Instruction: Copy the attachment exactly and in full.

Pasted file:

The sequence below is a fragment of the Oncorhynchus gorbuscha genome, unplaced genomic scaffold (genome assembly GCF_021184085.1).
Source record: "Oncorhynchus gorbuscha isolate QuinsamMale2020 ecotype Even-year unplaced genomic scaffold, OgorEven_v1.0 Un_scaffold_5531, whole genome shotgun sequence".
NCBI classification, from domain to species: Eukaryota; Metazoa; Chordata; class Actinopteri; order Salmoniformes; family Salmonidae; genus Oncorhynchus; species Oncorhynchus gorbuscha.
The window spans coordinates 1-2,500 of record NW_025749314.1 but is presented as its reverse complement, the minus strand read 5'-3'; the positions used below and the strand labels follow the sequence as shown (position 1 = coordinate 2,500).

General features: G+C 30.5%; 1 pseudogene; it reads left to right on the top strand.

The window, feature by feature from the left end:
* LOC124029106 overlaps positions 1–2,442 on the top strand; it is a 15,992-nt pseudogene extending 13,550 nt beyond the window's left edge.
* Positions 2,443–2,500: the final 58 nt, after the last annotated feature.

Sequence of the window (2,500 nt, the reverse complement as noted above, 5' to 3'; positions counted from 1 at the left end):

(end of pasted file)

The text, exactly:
The sequence below is a fragment of the Oncorhynchus gorbuscha genome, unplaced genomic scaffold (genome assembly GCF_021184085.1).
Source record: "Oncorhynchus gorbuscha isolate QuinsamMale2020 ecotype Even-year unplaced genomic scaffold, OgorEven_v1.0 Un_scaffold_5531, whole genome shotgun sequence".
NCBI classification, from domain to species: Eukaryota; Metazoa; Chordata; class Actinopteri; order Salmoniformes; family Salmonidae; genus Oncorhynchus; species Oncorhynchus gorbuscha.
The window spans coordinates 1-2,500 of record NW_025749314.1 but is presented as its reverse complement, the minus strand read 5'-3'; the positions used below and the strand labels follow the sequence as shown (position 1 = coordinate 2,500).

General features: G+C 30.5%; 1 pseudogene; it reads left to right on the top strand.

The window, feature by feature from the left end:
* LOC124029106 overlaps positions 1–2,442 on the top strand; it is a 15,992-nt pseudogene extending 13,550 nt beyond the window's left edge.
* Positions 2,443–2,500: the final 58 nt, after the last annotated feature.

Sequence of the window (2,500 nt, the reverse complement as noted above, 5' to 3'; positions counted from 1 at the left end):